Sales and Use Tax Exemption for Food Sold Through Coin-Operated Vending Machines
This publication is cited in PS 2002(2)
Purpose: This Policy Statement describes the exemption from sales and use taxes for sales through coin-operated vending machines. The exemption was amended in 2000 to increase the amounts exempted from one cent for each item to 50 cents or less for each item. Sales of food products through coin-operated vending machines, regardless of price, are also fully exempt under a separate exemption.
Effective Date: Effective for sales occurring on or after July 1, 2000.
Statutory Authority: Conn. Gen. Stat. §12-412 (13) and §12-412(27)(B)
Exemption for Sales of Food Products Sold Through Coin-Operated Vending Machines: Conn. Gen. Stat. §12-412(27)(B) exempts from sales and use taxes "sales of food products, as defined in subsection (13) of this section, sold through coin-operated vending machines."
"Food Products" Defined: Conn. Gen. Stat. §12-412(13) defines food products to include "cereals and cereal products, milk and milk products, oleomargarine, meat and meat products, fish and fish products, eggs and egg products, vegetables and vegetable products, fruit and fruit products, spices and salt, sugar and sugar products other than candy and confectionary, coffee and coffee substitutes, tea, cocoa and cocoa products other than candy and confectionary." This list is not all-inclusive, but describes the types of items considered food for purposes of the general exemption for sales of food products.
Conn. Gen. Stat. §12-412(13) specifically excludes from the definition of food products the following items: "spiritous, malt or vinous liquors, soft drinks, sodas or beverages such as are ordinarily dispensed at bars and soda fountains, or in connection therewith, medicines except by prescription, tonics and preparations in liquid, powdered, granular, tablet, capsule, lozenge, and pill form sold as dietary supplements or adjuncts."
Vending Machine Exemption Includes Food Sold as "Meals": Conn. Gen. Stat. §12-412(13) also specifically excludes from the definition of food products "meals sold by an eating establishment or caterer." According to the statute, a meal means "food products which are furnished, prepared or served in such a form and in such portions that they are ready for immediate consumption." An eating establishment is defined to include a "vending machine."
Generally, food items sold through coin-operated vending machines are in a form or in portions considered "meals" under Conn. Gen. Stat. §12-412(13), and because a vending machine is within the statutory definition of eating establishment, under a strict reading of the statute no items sold in vending machines could be "food products." However, the General Assembly is presumed to have intended the exemption in §12-412(27)(B) for "food products, as defined in subsection (13) of this section, sold through coin-operated vending machines" to be meaningful. Therefore, the portion of Conn. Gen. Stat. §12-412(13) excluding "meals sold by an eating establishment" from the definition of food products does not apply to the exemption in Conn. Gen. Stat. §12-412(27)(B).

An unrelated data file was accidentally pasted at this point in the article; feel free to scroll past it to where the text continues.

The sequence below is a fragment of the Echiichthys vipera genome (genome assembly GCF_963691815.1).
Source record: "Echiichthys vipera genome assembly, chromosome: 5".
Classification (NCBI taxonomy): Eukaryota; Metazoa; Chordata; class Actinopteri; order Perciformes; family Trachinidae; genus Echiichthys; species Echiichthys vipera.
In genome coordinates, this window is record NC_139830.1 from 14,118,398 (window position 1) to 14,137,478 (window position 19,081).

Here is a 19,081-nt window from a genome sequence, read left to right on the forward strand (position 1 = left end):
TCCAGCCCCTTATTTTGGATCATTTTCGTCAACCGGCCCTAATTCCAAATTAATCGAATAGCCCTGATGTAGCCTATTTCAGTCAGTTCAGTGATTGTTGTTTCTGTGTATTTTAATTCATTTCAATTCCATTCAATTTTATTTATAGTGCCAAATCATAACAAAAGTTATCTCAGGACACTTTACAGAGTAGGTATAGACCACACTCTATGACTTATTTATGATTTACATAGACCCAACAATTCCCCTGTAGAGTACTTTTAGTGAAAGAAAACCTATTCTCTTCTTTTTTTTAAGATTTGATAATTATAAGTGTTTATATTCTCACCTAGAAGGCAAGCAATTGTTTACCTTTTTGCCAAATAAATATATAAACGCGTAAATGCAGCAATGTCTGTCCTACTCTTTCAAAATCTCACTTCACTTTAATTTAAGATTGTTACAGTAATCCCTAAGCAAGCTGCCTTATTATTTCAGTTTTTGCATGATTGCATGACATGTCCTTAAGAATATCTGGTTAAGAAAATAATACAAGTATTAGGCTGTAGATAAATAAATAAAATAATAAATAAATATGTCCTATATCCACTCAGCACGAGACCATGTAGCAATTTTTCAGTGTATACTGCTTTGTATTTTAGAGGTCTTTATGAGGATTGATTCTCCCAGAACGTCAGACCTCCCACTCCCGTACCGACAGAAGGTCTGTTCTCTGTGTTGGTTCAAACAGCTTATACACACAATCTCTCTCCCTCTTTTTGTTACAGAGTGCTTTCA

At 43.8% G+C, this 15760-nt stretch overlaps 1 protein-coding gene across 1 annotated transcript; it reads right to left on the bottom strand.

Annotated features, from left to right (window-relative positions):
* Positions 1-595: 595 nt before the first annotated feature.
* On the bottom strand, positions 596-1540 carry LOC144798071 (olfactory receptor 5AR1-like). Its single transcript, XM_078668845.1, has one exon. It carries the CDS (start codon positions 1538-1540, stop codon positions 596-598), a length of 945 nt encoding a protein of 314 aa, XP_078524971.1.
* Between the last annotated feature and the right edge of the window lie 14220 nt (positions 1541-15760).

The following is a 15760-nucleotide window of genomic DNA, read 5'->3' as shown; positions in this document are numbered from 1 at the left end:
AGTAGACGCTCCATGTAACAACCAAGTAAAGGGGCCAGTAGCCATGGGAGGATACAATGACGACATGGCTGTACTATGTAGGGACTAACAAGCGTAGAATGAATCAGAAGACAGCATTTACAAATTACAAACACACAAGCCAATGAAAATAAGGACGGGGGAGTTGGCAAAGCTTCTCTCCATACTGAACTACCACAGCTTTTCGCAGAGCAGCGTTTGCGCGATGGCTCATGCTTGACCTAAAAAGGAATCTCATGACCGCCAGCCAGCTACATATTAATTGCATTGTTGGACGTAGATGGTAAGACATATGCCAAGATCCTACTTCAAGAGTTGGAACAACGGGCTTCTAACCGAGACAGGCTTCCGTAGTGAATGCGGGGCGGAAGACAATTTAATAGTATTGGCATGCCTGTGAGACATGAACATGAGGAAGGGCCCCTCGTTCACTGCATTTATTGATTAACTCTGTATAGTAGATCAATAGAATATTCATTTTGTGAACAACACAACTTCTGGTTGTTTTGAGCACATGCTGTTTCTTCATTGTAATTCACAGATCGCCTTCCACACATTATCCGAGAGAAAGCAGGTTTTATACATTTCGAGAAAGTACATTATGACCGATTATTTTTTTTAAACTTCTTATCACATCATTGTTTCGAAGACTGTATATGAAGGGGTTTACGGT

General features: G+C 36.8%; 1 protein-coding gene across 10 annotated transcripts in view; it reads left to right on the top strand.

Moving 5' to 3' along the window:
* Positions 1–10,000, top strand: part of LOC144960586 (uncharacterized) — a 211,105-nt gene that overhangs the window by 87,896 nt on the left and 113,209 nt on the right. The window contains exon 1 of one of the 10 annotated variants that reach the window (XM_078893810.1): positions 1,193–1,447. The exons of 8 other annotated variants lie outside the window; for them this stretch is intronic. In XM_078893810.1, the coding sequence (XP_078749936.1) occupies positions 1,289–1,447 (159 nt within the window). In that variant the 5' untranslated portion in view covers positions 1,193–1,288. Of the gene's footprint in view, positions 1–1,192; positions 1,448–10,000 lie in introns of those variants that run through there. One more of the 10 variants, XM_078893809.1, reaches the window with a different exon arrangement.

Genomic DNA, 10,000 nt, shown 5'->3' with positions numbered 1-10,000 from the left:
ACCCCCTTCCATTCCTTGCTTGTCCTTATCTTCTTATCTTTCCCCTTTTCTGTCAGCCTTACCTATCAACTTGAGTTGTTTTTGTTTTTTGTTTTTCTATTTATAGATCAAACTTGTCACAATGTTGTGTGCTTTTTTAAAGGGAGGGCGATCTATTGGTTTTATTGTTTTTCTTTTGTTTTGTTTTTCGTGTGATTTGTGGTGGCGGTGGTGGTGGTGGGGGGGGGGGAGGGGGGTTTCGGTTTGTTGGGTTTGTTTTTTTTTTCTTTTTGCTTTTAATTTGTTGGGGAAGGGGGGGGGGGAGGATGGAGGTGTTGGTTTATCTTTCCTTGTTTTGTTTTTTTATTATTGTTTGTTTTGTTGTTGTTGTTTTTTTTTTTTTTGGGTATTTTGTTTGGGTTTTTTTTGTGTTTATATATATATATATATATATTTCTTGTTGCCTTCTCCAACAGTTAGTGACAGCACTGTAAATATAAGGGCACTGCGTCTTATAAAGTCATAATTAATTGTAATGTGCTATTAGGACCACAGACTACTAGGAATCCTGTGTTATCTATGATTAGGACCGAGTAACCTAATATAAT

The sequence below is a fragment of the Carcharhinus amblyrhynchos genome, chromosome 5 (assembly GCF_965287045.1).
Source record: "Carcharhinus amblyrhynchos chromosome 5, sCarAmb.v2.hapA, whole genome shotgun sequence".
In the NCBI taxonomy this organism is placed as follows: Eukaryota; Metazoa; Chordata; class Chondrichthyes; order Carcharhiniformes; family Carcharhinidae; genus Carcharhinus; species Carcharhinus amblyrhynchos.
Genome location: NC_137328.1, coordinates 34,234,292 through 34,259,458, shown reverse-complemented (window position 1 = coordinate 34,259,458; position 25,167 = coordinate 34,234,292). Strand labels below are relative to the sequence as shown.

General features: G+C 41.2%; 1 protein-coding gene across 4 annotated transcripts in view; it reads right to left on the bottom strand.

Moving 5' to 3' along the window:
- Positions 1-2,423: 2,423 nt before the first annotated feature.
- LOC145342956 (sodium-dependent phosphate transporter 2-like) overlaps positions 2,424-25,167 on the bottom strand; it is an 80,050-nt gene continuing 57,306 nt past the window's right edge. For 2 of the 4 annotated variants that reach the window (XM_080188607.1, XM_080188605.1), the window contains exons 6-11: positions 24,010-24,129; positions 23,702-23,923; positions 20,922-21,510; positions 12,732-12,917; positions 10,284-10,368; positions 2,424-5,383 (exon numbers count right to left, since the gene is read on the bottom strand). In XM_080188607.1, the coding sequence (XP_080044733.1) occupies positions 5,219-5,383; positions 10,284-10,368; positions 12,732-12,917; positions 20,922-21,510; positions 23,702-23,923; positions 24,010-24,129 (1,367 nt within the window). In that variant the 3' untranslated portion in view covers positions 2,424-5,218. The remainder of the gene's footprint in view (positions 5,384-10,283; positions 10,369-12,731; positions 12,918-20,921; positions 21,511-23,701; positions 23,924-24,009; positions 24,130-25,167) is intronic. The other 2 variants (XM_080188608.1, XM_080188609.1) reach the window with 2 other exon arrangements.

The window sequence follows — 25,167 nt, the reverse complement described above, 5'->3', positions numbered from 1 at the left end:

Items That Are Exempt When Sold Through Coin-Operated Vending Machines: Following is a list of the types of food products that are exempt when sold through coin-operated vending machines:
- Sandwiches and grinders (ready to eat, heatable or microwaveable);
- Packaged, canned or dehydrated soups, entrees, meats, and vegetables;
- Chips, pretzels, popcorn, nuts, trail mix, and similar snack foods;
- Granola bars and cereal bars;
- Cookies, crackers, and donuts;
- Fruit (canned, dried or individual pieces);
- Milk, yogurt, and cheese;
- Puddings, cakes, pies, and ice cream;
- Coffee, tea, and cocoa; and
- Fruit juices, mineral water, and all other non-carbonated, non-alcoholic beverages.
These items, and any other food products, are exempt when sold through coin-operated vending machines regardless of their size, quantity or volume, and whether or not they are ready for immediate consumption.
Although they are not food products, certain nonprescription medicines sometimes sold in coin-operated vending machines are exempt from sales and use taxes, under Conn. Gen. Stat. §12-412(48):
- Internal analgesics;
- Cough and cold products;
- Antacids; and
- Eye ointments and solutions.
Items That Remain Taxable When Sold Through Coin-Operated Vending Machines: The following items remain subject to sales and use taxes whether sold through coin-operated vending machines or elsewhere:
- Candy and confectionary, including chocolate;
- Candy-coated nuts, raisins, popcorn, cereal bars, and granola bars;
- Chewing gum;
- Soda and all other carbonated beverages, alcoholic beverages;
- Cigarettes and tobacco products; and
- Items not intended for human consumption.
Effective July 1, 2000, sales from vending machines of any items, including the items listed above, costing 50 cents or less are exempt.
Record-Keeping Requirements for Retailers: The exemption for food products sold through coin-operated vending machines may result in both taxable and nontaxable items being sold in the same vending machine. The vending machine retailer is responsible for keeping accurate and detailed records of which items are taxable and which items are exempt, and to account for gross receipts from the sales of separate items sold in the machines to substantiate any claims of exemption by the retailer.
Effect on Other Documents: This Policy Statement supersedes Special Notice 97(3), Sales and Use Tax Exemption for Food Sold Through Coin-Operated Vending Machines.
Effect of This Document: A Policy Statement is a document that explains in depth a current DRS position, policy or practice affecting the tax liability of taxpayers.
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Sales and Use Taxes